[ACCEPTED]-Why would you merge $_GET and $_POST in PHP?-array-merge

Accepted answer
Score: 20

That is because the default $_REQUEST is a merger 10 of $_GET, $_POST AND $_COOKIE. Also, the order in which the 9 variables of these superglobals are merged 8 into $_REQUEST is dependant on the ini setting variables_order and 7 as of PHP 5.3.0 can also be influenced by 6 request_order. So my guess is, that the developer wanted 5 to make sure $_REQUEST consists of only $_GET and $_POST, merged 4 in that particular order, if he didn't have 3 access to ini settings (on a shared host 2 for instance). You see, variables_order and request_order aren't configurable 1 on a per script basis.

HTH

Score: 6

$_REQUEST contains the contents of $_GET, $_POST, and $_COOKIE arrays 3 by default. Maybe they want to exclude COOKIE 2 variables from it, since it is generally 1 not used for that purpose.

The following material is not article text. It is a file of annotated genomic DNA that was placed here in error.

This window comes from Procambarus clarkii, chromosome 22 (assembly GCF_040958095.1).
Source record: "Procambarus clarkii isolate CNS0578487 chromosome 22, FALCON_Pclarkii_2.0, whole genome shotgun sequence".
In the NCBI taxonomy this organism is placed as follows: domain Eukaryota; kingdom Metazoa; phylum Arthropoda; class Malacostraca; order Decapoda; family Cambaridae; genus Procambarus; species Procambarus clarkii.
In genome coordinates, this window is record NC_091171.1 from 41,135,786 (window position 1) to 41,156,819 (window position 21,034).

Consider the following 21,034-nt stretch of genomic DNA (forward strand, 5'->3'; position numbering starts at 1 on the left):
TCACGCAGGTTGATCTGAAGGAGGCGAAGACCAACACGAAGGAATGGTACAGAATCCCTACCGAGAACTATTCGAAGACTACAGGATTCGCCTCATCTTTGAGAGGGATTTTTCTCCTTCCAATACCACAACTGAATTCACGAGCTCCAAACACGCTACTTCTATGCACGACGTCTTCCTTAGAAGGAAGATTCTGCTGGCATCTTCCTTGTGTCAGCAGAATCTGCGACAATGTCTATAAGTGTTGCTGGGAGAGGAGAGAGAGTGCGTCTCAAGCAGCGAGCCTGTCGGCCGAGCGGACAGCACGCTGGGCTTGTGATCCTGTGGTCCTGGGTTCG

Score: 2

This is so if you have a GET variable and 4 a POST variable with the same name, it will 3 choose the POST variable over the GET one.

Also 2 you may not want the cookies in the $_REQUEST 1 variable.

Score: 1

I don't know specifically why it was done 17 where you saw it, but I have seen that done 16 before when some processing has been done 15 on the values in one array or another and 14 you want to merge those changes back into 13 $_REQUEST so that anyone using $_REQUEST 12 will get the changes even though they were 11 done to the $_POST or $_GET variables.

This 10 comes up in situations like Wordpress has 9 because plugin developers could be using 8 any of those variables to access data and 7 the Wordpress core would need to make sure 6 they all get the same data.

Why wouldn't 5 you want to do it to $_REQUEST directly? Because 4 $_REQUEST contains a ton of extra info that 3 $_POST and $_GET don't have. You might not 2 want to apply your processing to all those 1 extra bits.

More Related questions